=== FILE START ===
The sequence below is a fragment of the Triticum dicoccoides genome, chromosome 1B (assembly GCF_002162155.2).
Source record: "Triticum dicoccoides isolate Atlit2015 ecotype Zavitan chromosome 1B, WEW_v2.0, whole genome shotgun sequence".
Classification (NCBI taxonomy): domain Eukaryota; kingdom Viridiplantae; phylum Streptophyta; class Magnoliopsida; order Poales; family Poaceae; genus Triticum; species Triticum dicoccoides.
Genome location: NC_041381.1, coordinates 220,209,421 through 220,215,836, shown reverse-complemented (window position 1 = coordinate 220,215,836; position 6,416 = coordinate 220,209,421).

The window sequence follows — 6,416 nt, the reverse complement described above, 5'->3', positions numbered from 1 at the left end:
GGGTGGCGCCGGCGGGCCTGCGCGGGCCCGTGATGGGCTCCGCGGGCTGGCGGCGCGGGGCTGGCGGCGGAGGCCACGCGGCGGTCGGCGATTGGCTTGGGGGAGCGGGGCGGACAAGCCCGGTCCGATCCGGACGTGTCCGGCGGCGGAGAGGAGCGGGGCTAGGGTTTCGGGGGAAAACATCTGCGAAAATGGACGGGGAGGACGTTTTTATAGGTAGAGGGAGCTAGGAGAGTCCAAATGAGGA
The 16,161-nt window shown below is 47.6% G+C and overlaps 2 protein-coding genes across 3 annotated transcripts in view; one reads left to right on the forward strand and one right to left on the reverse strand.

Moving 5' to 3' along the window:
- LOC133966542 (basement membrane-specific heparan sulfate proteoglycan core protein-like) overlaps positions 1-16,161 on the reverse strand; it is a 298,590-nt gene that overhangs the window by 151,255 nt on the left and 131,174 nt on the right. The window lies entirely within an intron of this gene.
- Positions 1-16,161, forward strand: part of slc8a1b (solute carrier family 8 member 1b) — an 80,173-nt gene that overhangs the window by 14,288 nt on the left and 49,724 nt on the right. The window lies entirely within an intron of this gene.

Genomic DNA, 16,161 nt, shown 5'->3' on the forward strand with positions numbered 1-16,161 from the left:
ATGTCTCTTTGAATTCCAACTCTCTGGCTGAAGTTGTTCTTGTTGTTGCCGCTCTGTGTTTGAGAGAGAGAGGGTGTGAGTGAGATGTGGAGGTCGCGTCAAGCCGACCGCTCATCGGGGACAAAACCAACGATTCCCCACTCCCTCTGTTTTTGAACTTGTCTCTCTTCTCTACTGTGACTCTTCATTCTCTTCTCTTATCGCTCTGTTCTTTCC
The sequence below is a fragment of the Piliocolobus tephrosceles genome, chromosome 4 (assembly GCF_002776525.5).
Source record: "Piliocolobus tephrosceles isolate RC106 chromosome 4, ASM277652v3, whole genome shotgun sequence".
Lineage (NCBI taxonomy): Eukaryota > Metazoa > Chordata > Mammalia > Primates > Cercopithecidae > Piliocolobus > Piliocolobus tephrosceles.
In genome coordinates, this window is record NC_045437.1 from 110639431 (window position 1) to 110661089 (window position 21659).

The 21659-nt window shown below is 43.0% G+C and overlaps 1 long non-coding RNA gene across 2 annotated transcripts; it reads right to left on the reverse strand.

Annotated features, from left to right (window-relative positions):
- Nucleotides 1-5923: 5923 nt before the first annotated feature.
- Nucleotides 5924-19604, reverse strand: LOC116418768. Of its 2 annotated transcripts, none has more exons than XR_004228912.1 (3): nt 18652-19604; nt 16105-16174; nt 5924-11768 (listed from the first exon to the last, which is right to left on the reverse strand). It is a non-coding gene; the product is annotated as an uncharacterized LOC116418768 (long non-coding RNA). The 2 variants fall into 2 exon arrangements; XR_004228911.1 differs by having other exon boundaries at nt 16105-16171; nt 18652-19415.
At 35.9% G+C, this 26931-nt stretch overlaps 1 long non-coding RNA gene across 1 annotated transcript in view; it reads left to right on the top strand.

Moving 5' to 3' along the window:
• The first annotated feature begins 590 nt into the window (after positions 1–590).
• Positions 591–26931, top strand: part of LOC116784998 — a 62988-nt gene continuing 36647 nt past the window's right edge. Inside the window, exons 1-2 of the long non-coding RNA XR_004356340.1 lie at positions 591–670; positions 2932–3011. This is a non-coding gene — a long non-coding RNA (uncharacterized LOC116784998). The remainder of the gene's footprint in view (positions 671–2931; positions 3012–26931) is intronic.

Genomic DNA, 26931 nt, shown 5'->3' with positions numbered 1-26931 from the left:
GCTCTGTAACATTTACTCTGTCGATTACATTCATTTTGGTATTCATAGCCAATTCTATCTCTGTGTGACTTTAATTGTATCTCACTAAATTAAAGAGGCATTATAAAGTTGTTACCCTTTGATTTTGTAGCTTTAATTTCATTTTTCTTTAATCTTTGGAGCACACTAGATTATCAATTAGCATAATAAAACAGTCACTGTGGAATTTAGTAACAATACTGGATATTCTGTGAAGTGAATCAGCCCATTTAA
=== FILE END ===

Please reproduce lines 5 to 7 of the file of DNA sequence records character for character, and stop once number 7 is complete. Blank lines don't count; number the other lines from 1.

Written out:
The window sequence follows — 6,416 nt, the reverse complement described above, 5'->3', positions numbered from 1 at the left end:
GGGTGGCGCCGGCGGGCCTGCGCGGGCCCGTGATGGGCTCCGCGGGCTGGCGGCGCGGGGCTGGCGGCGGAGGCCACGCGGCGGTCGGCGATTGGCTTGGGGGAGCGGGGCGGACAAGCCCGGTCCGATCCGGACGTGTCCGGCGGCGGAGAGGAGCGGGGCTAGGGTTTCGGGGGAAAACATCTGCGAAAATGGACGGGGAGGACGTTTTTATAGGTAGAGGGAGCTAGGAGAGTCCAAATGAGGA
The 16,161-nt window shown below is 47.6% G+C and overlaps 2 protein-coding genes across 3 annotated transcripts in view; one reads left to right on the forward strand and one right to left on the reverse strand.